Source: Renewables International. Reproduced with permission.

 

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7 Comments
  1. Gordon 6 years ago

    Here are the plots from the past 2 partial solar eclipses from my system, as you can see it is a gradual change with no sudden drops or jumps in output:
    forums.energymatters.com.au/off-topic/topic4475.html
    http://forums.energymatters.com.au/off-topic/topic5241.html?hilit=eclipse#p33615

  2. RobS 6 years ago

    Power firms are holding meetings to try and make it seem like there is an issue, another desperate bid as their utility model crumbles under them. The reality is the german grid struggles through a total solar eclipse every day, it’s called night time.

  3. Farmer Dave 6 years ago

    Craig, this comment is really for my benefit, because if my understanding of how inverters work is correct I would expect this eclipse to be a non-issue. So please, all the tech-heads out there – tell me where I am wrong.

    In order for an inverter to export power to the grid it needs to set a voltage above the existing grid voltage in order to drive the power into the grid. Therefore, if the grid is over-supplied with power, the grid voltage is pushed up and up by inverters all trying to get their power onto a grid which is already well supplied until eventually the voltage goes off-spec, and the inverters experiencing the too high grid voltage shut down. At least that is what seemed to be happening earlier today when my SMA inverter shut down repeatedly on a “grid disturbance” which looked to me like an over-voltage.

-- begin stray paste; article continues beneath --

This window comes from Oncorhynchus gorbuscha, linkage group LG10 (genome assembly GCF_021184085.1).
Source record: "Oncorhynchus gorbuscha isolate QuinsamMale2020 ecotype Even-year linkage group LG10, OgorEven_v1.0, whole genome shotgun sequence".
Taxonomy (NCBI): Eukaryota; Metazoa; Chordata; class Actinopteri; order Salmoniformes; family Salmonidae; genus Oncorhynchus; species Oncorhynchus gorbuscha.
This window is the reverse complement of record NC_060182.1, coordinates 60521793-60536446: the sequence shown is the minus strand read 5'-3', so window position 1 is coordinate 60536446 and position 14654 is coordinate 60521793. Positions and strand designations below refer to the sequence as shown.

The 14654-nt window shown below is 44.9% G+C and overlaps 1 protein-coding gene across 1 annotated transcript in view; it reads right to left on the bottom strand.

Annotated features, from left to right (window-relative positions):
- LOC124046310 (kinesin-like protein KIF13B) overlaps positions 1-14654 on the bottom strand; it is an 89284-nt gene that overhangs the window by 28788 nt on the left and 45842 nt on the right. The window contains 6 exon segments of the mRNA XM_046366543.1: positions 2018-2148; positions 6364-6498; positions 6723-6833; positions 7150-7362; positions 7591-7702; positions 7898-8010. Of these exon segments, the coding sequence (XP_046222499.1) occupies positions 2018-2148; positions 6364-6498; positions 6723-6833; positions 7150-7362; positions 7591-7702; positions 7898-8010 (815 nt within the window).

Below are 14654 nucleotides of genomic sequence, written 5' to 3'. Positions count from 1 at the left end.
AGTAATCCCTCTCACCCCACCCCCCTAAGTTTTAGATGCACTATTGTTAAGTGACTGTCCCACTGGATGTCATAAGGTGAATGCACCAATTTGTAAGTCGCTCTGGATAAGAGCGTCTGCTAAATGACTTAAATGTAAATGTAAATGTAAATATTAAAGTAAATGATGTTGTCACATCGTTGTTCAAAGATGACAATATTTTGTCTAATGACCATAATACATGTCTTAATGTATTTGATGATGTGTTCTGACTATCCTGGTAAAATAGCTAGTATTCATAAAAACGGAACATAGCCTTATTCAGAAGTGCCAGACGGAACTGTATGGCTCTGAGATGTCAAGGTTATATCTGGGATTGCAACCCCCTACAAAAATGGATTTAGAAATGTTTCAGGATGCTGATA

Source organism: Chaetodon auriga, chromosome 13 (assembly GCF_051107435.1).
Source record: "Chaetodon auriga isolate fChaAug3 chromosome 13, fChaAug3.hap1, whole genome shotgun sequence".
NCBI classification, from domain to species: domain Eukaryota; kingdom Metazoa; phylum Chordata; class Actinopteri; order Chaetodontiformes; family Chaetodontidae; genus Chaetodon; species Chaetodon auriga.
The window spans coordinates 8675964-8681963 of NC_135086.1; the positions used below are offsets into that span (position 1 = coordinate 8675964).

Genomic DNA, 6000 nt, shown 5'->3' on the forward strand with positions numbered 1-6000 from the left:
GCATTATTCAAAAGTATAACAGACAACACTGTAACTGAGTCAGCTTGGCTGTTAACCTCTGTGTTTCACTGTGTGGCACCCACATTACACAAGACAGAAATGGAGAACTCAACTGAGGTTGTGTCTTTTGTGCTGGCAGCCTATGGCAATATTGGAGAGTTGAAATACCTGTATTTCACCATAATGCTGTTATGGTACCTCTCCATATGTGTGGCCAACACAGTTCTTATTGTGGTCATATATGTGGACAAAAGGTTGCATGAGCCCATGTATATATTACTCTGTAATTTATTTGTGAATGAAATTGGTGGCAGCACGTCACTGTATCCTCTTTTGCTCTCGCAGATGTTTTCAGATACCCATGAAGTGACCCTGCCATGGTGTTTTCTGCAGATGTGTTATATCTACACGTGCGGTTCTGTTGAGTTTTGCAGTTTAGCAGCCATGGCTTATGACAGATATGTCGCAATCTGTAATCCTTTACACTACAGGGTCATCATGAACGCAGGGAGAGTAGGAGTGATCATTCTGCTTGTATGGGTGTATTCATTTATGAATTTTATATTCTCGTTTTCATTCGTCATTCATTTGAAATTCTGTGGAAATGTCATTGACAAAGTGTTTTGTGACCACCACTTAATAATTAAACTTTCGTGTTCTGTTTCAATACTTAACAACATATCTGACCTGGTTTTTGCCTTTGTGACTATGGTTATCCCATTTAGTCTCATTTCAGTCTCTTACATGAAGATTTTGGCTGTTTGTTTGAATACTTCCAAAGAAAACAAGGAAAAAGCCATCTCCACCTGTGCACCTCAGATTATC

So, if I am right, then when the partial eclipse rolls away, the power delivered into the grid by all that solar delivering more power should be self-limiting – as local voltages get too high, the inverters will shut down until the voltage is back within specification, allowing the grid operators time for the orderly withdrawal of other generating capacity.

    • Ronald Brakels 6 years ago

      That’s right, solar inverters won’t send electricity out into the grid if the local frid voltage is too high. So there is no problem.

  4. Guest 6 years ago

    This is what how Queensland total solar eclipse (up north, partial in Brisbane) affected PV output in the state. Individual systems shown.

  5. Guest 6 years ago

    here’s that ecipse

  6. Ronald Brakels 6 years ago

    This is not a problem. No more than a storm front is, or as Guest pointed out, night. And I have to point out that German is large while the area of a total eclipse is very small. You can see the small black dot in the animation above that shows the area of the total eclipse. The paritial eclipse in Germany will have no more effect than light cloud and even if the total eclipse passed through the middle of Germany it it would have no real effect apart from a dip in solar output that could happen as the result of cloud anyway. Heck, not even every total eclipse blocks all the light from the sun. If the moon is far enough away there can be a “ring of fire” around the moon as it fails to completely obscure the sun.